Scriptural Benefits of Fasting
Obedience to God
When you fast with an open heart and ear to God and deny yourself of what typically fuels you, all trappings are stripped away and there is a deeper focus on the only true Source of fuel. As the lack of food (or whatever chosen resource you are fasting from) causes physical (mental or emotional) weakness, it is a reminder of our limitations and the limitless power of God. The outcome is a deeper desire to obey in purity and clarity of heart and mind.
“Well, now is the right time to listen, the day to be helped. Don’t put it off; don’t frustrate God’s work by showing up late, throwing a question mark over everything we’re doing. Our work as God’s servants gets validated—or not—in the details. People are watching us as we stay at our post, alertly, unswervingly… in hard times, tough times, bad times; when we’re beaten up, jailed, and mobbed; working hard, working late, working without eating; with pure heart, clear head, steady hand; in gentleness, holiness, and honest love…” 2 Corinthians 6:4-6 (MSG)
Humbling of Self
Physically speaking, fasting from food (or anything that is embedded in your present way of life) causes you to take notice of that which has control over you. Once all the “props” are taken away, there is a process of humility being poured into you and there is an acknowledgement of God’s omniscience to which there is willing submission.
“Be willing to be made low before the Lord and he will exalt you!” James 4:10 (TPT)
Temptations tend to come when we are most vulnerable. After Jesus was led by the Spirit to fast in the desert for 40 days He was tempted by the devil. Our adversary is well-versed in our most vulnerable areas of life. Fasting places us in a physically defenseless position and opens us to leaning heavily on God to overcome our temptation while we are susceptible.
“Jesus, full of the Holy Spirit, left the Jordan and was led by the Spirit into the wilderness, where for forty days he was tempted by the devil. He ate nothing during those days, and at the end of them he was hungry. The devil said to him, “If you are the Son of God, tell this stone to become bread.” Jesus answered, “It is written: ‘Man shall not live on bread alone.’” Luke 4:1-4 (NIV)
Jonah was sent to call the wayward people of Nineveh to repent of their sinful way of living. His words convicted their hearts and a sign of their desire to repent and be pure was to fast.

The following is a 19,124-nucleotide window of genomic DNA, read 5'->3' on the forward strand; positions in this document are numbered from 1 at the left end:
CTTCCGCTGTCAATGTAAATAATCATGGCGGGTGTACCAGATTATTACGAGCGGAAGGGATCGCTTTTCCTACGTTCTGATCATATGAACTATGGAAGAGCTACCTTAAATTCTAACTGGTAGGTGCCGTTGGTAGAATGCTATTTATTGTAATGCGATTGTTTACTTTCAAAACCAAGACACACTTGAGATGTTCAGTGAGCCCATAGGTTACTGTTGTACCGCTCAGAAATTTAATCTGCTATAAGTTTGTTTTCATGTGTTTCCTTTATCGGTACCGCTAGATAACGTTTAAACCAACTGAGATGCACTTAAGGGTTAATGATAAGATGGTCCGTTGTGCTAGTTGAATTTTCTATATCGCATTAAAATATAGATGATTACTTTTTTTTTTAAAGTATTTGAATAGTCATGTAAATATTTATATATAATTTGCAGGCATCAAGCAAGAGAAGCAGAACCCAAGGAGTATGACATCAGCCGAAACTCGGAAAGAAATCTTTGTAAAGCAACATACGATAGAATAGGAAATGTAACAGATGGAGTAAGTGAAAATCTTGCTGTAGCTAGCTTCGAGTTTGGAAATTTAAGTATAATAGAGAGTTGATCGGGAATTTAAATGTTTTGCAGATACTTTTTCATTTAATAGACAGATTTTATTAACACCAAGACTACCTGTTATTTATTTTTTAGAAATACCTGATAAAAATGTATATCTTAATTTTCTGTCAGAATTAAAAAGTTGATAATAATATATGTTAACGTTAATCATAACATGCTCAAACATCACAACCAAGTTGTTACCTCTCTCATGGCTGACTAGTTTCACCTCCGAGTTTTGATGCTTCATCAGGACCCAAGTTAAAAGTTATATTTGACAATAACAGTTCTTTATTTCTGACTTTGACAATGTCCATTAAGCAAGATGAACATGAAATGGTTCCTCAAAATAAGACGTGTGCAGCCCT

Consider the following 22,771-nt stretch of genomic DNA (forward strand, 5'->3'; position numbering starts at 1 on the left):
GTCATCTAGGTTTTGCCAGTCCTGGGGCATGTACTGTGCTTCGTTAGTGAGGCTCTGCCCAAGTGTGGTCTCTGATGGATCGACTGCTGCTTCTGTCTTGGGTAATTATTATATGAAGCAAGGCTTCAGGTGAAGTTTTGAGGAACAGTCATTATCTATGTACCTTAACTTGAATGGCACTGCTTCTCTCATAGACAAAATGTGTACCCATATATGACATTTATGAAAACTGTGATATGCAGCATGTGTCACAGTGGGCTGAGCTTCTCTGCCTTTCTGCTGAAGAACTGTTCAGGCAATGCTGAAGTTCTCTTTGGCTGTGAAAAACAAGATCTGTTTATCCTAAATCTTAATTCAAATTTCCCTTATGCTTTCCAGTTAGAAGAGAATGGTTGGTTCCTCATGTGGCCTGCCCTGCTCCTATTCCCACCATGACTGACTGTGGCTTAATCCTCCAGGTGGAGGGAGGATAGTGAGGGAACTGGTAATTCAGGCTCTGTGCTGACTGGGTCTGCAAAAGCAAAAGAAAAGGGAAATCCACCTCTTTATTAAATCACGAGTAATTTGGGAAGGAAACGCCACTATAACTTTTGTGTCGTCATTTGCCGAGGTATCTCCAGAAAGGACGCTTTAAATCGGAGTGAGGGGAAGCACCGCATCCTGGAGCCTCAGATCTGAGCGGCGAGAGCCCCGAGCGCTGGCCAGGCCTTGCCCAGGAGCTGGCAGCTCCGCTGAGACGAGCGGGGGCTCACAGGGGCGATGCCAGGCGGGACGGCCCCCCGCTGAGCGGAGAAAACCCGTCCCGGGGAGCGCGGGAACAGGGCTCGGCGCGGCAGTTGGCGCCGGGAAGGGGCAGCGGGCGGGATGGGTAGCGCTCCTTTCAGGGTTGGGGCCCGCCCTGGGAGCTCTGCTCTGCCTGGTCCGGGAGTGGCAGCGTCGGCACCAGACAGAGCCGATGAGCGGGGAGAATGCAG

“But the very first day when Jonah entered the city and began to preach, the people repented. Jonah shouted to the crowds that gathered around him, “Forty days from now Nineveh will be destroyed!” And they believed him and declared a fast; from the king on down, everyone put on sackcloth—the rough, coarse garments worn at times of mourning…..And when God saw that they had put a stop to their evil ways, he abandoned his plan to destroy them and didn’t carry it through.” Jonah 3:4,5 & 10 (TLB)
Demonstrating Agreement with God
Throughout our lives there will be moments of struggle for control. There are circumstances that will cause us to call out to Christ for him to take control. Fasting is an intentional way to show desire for being in harmony with God’s power and control over us.
“But he said to me, “My grace is sufficient for you, for my power is made perfect in weakness.” Therefore, I will boast all the more gladly about my weaknesses, so that Christ’s power may rest on me. That is why, for Christ’s sake, I delight in weaknesses, in insults, in hardships, in persecutions, in difficulties. For when I am weak, then I am strong.” 2 Corinthians 12:9-10 (NIV)
Direction from God
Those of the spiritual mindset use prayer and fasting to bring clarity in decision making. This is a choice to “center down” in any way necessary to receive direction from God. Those who helped in the establishment of the early church are powerful examples of reliance on God through prayer and fasting for discernment.
“Paul and Barnabas appointed elders for them in each church and, with prayer and fasting, committed them to the Lord, in whom they had put their trust.” Acts 13:3 (NIV)
Guidance in Crisis
A follower of Christ rarely has difficulty knowing right from wrong; it is the good and best when discernment is needed. Oftentimes fasting can help bring heightened discernment especially in moments of crisis.
When the Jews were being plotted against by evil Haman, Esther sent a message to her uncle Mordecai to call on all the Jews to fast and pray for three days for guidance as she went before the king and disclose her nationality and the plot against her people.
“Then Esther sent this reply to Mordecai: “Go, gather together all the Jews who are in Susa, and fast for me. Do not eat or drink for three days, night or day. I and my attendants will fast as you do. When this is done, I will go to the king, even though it is against the law. And if I perish, I perish.” Esther 4:15-16
Crucify the Flesh
Fasting should be that which exposes anything contrary to God and causes us to oppress the ungodly and brings purification. If fasting doesn’t bring about change in what we want, think or feel, there is more crucifying of the flesh that is needed.
“Well, here’s why: “The bottom line on your ‘fast days’ is profit. You drive your employees much too hard. You fast, but at the same time you bicker and fight. You fast, but you swing a mean fist. The kind of fasting you do won’t get your prayers off the ground. Do you think this is the kind of fast day I’m after: a day to show off humility? To put on a pious long face and parade around solemnly in black? Do you call that fasting, a fast day that I, God, would like?” Isaiah 58:5 (MSG)